So, you say, "I want to buy an espresso machine for my lab, I want my lab to be productive, but I don't know what to get?" The choices of machines one can get are overwhelming and the espresso machine world can be confusing and scary for a novice. So I'm going to give you a little guide regarding the types of espresso machines that would work well in a lab environment. I'm not really going to go into specific brands and models, but rather more toward the classes of machines that work well for a lab. There are several aspects that you should consider when buying a lab espresso machine, including: quality of the coffee, ease of use, cleanliness, space and price. The three classes I will review have different pros and cons regarding each of these aspects.

Single-serve espresso machines are the easiest to use. You basically insert a pre-packaged espresso pod or capsule press a button and espresso comes out. Then you just trow out the used capsule and drink away. I think these have several drawbacks, personally I don't really like the espresso they make, to me it always comes out kind of weak and watery in the several machines I've tried. Also the capsules are expensive and not entirely ubiquitous. So if you happen to run out, you cant just run down to the local coffee shop for more coffee beans. For the same reason, it also limits the types of coffee you can use, and you know it's been roasted ground and package a long time ago. They aren't super expensive however, take up little counter space, don't need to be near a sink and the learning curve is zero.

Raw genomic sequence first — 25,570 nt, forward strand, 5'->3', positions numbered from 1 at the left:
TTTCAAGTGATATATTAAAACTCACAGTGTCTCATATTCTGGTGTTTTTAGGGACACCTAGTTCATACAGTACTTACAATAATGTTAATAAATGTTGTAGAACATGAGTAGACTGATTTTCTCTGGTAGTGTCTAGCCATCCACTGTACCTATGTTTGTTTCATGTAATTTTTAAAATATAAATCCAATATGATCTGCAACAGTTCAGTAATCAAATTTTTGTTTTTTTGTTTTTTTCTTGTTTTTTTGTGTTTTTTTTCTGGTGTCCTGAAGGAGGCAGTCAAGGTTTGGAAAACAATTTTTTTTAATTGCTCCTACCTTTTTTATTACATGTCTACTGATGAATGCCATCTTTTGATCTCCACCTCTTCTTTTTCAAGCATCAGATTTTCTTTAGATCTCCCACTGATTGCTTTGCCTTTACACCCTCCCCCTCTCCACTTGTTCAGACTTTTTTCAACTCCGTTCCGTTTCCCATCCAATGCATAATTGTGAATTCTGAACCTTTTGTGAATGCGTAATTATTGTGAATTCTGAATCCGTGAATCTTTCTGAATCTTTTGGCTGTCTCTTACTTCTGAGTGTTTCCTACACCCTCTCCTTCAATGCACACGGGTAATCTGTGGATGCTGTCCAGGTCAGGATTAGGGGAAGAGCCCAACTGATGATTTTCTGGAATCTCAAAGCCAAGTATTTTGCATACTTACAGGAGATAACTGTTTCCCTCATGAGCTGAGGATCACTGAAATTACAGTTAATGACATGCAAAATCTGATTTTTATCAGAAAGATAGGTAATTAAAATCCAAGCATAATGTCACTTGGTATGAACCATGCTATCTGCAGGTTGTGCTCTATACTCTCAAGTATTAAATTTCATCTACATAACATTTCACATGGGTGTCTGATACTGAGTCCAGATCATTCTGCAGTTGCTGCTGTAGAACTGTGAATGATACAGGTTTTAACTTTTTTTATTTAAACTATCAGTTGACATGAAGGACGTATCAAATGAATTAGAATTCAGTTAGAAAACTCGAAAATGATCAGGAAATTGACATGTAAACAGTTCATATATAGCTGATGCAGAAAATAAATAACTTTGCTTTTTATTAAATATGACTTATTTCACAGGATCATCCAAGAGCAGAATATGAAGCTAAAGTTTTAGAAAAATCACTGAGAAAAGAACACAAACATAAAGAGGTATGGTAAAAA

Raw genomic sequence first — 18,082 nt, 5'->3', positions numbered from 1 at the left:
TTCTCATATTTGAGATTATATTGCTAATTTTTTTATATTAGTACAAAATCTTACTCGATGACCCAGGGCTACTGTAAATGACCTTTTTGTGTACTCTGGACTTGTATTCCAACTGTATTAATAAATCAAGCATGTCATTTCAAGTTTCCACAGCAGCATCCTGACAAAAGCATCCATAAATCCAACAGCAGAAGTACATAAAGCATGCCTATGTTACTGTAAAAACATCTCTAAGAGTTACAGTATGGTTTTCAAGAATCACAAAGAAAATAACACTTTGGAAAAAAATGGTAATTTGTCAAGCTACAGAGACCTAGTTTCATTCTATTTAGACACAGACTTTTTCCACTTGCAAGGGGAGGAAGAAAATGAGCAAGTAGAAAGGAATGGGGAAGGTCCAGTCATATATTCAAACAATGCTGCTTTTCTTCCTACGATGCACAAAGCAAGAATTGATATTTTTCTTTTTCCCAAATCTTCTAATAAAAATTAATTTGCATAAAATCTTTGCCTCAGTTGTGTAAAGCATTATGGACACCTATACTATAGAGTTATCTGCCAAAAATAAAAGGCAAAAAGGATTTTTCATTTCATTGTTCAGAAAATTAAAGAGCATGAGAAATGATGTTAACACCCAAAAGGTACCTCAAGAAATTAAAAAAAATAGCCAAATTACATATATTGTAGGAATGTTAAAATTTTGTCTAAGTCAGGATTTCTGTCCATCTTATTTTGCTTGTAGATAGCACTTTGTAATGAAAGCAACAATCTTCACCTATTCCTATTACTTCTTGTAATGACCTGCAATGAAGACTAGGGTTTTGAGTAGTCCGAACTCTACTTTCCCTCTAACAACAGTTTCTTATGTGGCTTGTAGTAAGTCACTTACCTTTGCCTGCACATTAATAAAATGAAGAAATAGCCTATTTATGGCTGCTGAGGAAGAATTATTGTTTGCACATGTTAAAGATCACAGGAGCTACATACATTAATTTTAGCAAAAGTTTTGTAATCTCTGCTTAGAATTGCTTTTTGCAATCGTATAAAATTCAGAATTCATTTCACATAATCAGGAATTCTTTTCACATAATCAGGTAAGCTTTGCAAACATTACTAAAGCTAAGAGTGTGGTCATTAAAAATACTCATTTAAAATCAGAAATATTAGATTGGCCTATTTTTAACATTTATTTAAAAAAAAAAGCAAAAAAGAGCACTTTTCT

Super automatic machines are a nice compromise. You basically add coffee into a hopper, press a button and the machine grinds and tamps your coffee and pulls the shot for you. You can tweak a few parameters to optimize the flavor and consistency of the cup, but once these initial tweaks are done you don't really need to worry about them and it becomes a push-button operation. It is a bit messy to empty the leftover ground container when its full, so being near a sink helps, like in a common kitchen area. With these, you know the coffee is always freshly ground and you can use any beans you like, from crappy burnt one from Starbucks, to delicious ones from your local roaster. One problem with these machines is that they don't tend to be very good or durable, and if one part breaks, the whole thing is broken. They are also fucking expensive.